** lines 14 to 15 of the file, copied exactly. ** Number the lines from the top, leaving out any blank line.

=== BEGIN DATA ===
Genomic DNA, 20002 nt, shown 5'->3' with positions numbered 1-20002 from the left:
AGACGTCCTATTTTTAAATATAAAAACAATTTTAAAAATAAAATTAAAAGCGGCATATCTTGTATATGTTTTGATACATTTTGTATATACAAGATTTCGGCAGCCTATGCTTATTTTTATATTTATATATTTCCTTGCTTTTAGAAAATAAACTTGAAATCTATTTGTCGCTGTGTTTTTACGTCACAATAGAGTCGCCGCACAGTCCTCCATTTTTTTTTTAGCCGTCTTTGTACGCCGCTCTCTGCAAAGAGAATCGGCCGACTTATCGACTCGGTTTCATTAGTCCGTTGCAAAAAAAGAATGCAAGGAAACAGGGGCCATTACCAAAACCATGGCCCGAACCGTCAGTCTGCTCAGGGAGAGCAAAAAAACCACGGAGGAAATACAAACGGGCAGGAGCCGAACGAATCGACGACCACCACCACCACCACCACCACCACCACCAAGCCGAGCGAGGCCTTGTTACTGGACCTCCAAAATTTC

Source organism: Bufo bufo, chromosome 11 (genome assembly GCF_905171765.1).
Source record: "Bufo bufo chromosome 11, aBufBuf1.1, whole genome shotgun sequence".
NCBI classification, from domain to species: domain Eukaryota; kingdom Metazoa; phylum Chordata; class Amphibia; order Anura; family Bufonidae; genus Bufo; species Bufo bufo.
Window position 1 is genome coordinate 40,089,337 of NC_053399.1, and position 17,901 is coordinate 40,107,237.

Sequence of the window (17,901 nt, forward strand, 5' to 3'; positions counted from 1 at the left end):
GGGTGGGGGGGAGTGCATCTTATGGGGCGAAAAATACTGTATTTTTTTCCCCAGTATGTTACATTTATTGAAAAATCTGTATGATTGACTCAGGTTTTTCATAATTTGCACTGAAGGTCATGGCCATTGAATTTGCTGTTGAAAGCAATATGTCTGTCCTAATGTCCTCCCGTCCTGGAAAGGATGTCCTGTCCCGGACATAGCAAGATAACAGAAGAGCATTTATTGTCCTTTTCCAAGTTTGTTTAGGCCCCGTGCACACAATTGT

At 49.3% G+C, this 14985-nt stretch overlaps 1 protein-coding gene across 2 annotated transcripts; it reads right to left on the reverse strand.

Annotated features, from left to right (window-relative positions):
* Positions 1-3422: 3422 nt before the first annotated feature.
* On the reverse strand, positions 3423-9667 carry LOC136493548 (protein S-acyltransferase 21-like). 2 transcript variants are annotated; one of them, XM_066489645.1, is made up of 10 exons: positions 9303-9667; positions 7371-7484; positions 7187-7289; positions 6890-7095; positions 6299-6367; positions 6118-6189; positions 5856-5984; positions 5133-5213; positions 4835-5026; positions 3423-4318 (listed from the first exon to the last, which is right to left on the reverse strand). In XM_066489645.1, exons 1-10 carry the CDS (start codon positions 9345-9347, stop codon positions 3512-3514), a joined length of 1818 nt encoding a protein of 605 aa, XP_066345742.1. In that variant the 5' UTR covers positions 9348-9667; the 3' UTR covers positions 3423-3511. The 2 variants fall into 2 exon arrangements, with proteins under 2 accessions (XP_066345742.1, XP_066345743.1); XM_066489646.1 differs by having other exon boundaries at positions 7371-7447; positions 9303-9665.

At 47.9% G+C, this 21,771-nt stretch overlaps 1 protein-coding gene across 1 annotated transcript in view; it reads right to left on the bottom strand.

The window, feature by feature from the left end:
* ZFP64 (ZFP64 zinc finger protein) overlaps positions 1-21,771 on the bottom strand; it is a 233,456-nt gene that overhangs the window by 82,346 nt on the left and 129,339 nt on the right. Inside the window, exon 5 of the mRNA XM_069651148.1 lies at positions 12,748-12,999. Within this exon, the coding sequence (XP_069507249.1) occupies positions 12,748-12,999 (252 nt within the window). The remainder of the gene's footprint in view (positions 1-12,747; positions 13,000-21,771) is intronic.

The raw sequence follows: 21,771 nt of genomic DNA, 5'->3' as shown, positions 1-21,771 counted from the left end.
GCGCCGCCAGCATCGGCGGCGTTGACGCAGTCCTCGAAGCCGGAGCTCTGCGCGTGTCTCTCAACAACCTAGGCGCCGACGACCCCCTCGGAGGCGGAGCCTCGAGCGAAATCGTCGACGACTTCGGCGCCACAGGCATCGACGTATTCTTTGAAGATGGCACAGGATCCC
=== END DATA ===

The window, feature by feature from the left end:
* ZFP64 (ZFP64 zinc finger protein) overlaps positions 1-21,771 on the bottom strand; it is a 233,456-nt gene that overhangs the window by 82,346 nt on the left and 129,339 nt on the right. Inside the window, exon 5 of the mRNA XM_069651148.1 lies at positions 12,748-12,999. Within this exon, the coding sequence (XP_069507249.1) occupies positions 12,748-12,999 (252 nt within the window). The remainder of the gene's footprint in view (positions 1-12,747; positions 13,000-21,771) is intronic.